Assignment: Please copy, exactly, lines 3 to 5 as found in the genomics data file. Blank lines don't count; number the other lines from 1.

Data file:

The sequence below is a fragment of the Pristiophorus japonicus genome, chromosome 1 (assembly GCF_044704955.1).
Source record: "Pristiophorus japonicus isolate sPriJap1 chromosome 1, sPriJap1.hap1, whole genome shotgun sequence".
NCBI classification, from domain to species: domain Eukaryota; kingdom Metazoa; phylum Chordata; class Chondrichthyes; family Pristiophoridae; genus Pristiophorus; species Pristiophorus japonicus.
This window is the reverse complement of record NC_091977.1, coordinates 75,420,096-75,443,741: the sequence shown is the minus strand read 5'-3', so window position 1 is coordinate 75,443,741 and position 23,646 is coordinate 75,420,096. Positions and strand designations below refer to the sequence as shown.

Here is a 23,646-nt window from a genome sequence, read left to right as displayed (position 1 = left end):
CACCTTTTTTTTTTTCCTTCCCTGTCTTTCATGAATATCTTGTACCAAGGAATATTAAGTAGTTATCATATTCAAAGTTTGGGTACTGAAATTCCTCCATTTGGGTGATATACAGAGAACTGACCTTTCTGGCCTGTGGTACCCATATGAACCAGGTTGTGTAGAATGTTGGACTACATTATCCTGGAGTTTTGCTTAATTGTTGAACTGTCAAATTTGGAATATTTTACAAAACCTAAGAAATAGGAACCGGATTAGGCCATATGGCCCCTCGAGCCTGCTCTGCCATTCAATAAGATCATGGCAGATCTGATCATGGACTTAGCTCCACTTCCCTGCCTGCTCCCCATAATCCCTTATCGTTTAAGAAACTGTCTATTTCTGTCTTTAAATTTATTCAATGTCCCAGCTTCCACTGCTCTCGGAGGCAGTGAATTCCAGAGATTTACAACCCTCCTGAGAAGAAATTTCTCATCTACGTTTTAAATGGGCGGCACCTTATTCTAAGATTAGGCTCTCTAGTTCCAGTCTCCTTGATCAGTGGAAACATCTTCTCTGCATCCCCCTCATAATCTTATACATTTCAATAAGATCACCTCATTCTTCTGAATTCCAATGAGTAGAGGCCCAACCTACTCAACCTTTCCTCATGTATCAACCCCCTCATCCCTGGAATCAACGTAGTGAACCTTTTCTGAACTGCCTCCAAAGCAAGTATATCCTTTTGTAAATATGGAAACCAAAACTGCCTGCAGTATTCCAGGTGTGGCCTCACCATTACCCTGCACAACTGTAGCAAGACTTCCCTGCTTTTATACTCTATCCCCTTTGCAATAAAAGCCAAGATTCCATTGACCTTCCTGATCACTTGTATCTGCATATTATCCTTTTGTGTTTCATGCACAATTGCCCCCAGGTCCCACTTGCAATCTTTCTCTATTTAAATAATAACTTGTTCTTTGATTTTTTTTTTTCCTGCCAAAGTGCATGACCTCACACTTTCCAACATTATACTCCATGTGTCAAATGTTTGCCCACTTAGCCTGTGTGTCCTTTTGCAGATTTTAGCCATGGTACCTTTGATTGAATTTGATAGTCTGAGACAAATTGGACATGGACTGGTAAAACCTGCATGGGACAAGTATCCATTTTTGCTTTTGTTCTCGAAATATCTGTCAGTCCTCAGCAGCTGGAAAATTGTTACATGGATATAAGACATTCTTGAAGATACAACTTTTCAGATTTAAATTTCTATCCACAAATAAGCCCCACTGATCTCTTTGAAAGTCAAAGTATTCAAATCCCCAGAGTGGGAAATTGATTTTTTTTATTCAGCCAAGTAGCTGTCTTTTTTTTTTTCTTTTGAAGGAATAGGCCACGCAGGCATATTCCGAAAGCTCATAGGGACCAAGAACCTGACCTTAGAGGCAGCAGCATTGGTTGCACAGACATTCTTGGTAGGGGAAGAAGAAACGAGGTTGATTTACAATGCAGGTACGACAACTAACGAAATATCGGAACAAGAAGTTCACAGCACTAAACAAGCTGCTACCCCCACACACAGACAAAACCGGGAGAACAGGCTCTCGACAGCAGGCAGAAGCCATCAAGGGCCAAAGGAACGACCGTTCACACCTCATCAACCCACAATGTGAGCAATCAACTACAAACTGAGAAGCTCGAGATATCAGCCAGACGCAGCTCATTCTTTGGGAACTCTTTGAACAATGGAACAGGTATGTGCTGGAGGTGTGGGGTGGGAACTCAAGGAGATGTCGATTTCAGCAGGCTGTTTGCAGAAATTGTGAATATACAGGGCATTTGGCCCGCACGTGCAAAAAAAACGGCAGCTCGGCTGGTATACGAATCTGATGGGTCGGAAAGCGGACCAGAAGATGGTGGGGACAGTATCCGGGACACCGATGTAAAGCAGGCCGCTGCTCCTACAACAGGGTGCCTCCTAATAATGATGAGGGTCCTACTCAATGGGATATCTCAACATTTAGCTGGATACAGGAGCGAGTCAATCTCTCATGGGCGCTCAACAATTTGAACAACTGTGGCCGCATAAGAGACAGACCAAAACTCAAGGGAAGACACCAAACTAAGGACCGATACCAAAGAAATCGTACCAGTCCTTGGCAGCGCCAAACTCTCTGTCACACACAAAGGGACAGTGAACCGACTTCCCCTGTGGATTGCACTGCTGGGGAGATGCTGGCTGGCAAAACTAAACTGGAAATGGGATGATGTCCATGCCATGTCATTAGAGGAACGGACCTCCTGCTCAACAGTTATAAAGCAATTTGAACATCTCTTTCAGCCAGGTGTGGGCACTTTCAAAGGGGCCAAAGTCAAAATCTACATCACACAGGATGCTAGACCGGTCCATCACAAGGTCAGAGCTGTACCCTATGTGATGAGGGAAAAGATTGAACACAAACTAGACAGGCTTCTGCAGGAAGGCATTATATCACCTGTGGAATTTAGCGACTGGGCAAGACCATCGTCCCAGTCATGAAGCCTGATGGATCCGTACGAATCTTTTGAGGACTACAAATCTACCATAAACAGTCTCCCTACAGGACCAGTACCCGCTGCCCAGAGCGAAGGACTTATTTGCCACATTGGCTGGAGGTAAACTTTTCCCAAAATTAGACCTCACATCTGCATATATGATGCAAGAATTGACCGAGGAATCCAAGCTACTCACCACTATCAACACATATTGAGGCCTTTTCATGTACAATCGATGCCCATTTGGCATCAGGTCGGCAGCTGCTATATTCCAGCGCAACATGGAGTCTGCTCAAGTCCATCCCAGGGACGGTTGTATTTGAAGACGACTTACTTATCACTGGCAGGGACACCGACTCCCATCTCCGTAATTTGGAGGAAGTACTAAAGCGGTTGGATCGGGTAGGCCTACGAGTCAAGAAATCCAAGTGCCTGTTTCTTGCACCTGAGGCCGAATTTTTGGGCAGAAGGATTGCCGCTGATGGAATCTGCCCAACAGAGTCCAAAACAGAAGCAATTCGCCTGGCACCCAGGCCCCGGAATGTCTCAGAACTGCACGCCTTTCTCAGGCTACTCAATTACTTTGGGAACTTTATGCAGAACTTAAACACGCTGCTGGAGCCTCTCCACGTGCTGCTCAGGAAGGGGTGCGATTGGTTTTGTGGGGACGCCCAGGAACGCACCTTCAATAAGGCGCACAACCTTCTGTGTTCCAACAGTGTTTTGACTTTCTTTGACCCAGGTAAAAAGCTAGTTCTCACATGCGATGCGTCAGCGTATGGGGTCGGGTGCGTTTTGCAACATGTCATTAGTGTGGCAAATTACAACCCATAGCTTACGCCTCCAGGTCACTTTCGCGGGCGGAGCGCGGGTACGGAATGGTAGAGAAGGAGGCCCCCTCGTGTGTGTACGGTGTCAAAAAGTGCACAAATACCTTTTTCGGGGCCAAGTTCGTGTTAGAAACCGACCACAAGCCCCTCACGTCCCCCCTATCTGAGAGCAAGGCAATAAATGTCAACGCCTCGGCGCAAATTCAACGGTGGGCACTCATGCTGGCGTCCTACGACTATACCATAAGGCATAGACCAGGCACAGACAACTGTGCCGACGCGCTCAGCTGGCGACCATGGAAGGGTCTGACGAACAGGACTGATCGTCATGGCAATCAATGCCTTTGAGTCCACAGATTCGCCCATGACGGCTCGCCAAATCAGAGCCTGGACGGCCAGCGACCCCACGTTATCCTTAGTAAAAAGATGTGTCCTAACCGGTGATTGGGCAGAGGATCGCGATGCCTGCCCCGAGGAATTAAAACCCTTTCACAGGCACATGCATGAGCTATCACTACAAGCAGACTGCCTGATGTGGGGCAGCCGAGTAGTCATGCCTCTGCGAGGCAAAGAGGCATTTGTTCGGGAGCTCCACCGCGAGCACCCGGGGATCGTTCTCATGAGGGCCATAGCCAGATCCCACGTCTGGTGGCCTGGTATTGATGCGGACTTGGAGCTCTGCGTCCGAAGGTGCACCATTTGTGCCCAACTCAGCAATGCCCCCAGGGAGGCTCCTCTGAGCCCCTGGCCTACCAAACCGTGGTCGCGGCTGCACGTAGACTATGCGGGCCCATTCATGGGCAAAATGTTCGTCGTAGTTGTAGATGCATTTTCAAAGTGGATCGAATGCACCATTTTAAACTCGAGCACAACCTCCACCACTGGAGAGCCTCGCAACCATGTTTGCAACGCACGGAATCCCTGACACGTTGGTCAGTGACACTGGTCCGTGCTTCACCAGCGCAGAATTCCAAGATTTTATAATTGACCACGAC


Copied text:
NCBI classification, from domain to species: domain Eukaryota; kingdom Metazoa; phylum Chordata; class Chondrichthyes; family Pristiophoridae; genus Pristiophorus; species Pristiophorus japonicus.
This window is the reverse complement of record NC_091977.1, coordinates 75,420,096-75,443,741: the sequence shown is the minus strand read 5'-3', so window position 1 is coordinate 75,443,741 and position 23,646 is coordinate 75,420,096. Positions and strand designations below refer to the sequence as shown.

Here is a 23,646-nt window from a genome sequence, read left to right as displayed (position 1 = left end):